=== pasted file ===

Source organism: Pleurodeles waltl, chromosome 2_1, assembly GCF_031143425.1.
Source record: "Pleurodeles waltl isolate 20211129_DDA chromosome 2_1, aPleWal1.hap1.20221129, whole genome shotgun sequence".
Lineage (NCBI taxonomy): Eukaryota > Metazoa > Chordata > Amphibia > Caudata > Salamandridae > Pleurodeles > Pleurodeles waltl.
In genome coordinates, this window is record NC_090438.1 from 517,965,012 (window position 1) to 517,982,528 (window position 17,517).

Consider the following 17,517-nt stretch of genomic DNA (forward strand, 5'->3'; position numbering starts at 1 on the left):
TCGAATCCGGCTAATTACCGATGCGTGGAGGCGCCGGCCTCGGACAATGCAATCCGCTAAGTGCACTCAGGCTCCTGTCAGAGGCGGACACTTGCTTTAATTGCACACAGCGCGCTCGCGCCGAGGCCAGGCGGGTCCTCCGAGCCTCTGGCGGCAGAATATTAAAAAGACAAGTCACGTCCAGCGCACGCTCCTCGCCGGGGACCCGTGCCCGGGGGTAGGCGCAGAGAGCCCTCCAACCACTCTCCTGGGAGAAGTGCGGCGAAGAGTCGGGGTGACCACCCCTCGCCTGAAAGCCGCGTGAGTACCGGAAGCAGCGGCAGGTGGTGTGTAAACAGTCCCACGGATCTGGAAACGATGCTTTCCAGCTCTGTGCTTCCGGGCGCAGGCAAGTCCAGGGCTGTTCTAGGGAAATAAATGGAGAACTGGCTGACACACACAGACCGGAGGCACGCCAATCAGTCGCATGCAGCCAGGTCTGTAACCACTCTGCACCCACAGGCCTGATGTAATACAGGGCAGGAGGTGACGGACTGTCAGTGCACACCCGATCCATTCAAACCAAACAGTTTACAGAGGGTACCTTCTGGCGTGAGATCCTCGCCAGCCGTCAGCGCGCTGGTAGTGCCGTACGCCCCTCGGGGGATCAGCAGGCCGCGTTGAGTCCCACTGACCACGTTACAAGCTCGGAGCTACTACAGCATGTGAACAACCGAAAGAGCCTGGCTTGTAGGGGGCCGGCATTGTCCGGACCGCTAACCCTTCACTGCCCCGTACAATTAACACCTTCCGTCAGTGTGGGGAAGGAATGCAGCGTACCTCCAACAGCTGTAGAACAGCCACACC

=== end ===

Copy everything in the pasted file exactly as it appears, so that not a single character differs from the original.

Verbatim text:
Source organism: Pleurodeles waltl, chromosome 2_1, assembly GCF_031143425.1.
Source record: "Pleurodeles waltl isolate 20211129_DDA chromosome 2_1, aPleWal1.hap1.20221129, whole genome shotgun sequence".
Lineage (NCBI taxonomy): Eukaryota > Metazoa > Chordata > Amphibia > Caudata > Salamandridae > Pleurodeles > Pleurodeles waltl.
In genome coordinates, this window is record NC_090438.1 from 517,965,012 (window position 1) to 517,982,528 (window position 17,517).

Consider the following 17,517-nt stretch of genomic DNA (forward strand, 5'->3'; position numbering starts at 1 on the left):
TCGAATCCGGCTAATTACCGATGCGTGGAGGCGCCGGCCTCGGACAATGCAATCCGCTAAGTGCACTCAGGCTCCTGTCAGAGGCGGACACTTGCTTTAATTGCACACAGCGCGCTCGCGCCGAGGCCAGGCGGGTCCTCCGAGCCTCTGGCGGCAGAATATTAAAAAGACAAGTCACGTCCAGCGCACGCTCCTCGCCGGGGACCCGTGCCCGGGGGTAGGCGCAGAGAGCCCTCCAACCACTCTCCTGGGAGAAGTGCGGCGAAGAGTCGGGGTGACCACCCCTCGCCTGAAAGCCGCGTGAGTACCGGAAGCAGCGGCAGGTGGTGTGTAAACAGTCCCACGGATCTGGAAACGATGCTTTCCAGCTCTGTGCTTCCGGGCGCAGGCAAGTCCAGGGCTGTTCTAGGGAAATAAATGGAGAACTGGCTGACACACACAGACCGGAGGCACGCCAATCAGTCGCATGCAGCCAGGTCTGTAACCACTCTGCACCCACAGGCCTGATGTAATACAGGGCAGGAGGTGACGGACTGTCAGTGCACACCCGATCCATTCAAACCAAACAGTTTACAGAGGGTACCTTCTGGCGTGAGATCCTCGCCAGCCGTCAGCGCGCTGGTAGTGCCGTACGCCCCTCGGGGGATCAGCAGGCCGCGTTGAGTCCCACTGACCACGTTACAAGCTCGGAGCTACTACAGCATGTGAACAACCGAAAGAGCCTGGCTTGTAGGGGGCCGGCATTGTCCGGACCGCTAACCCTTCACTGCCCCGTACAATTAACACCTTCCGTCAGTGTGGGGAAGGAATGCAGCGTACCTCCAACAGCTGTAGAACAGCCACACC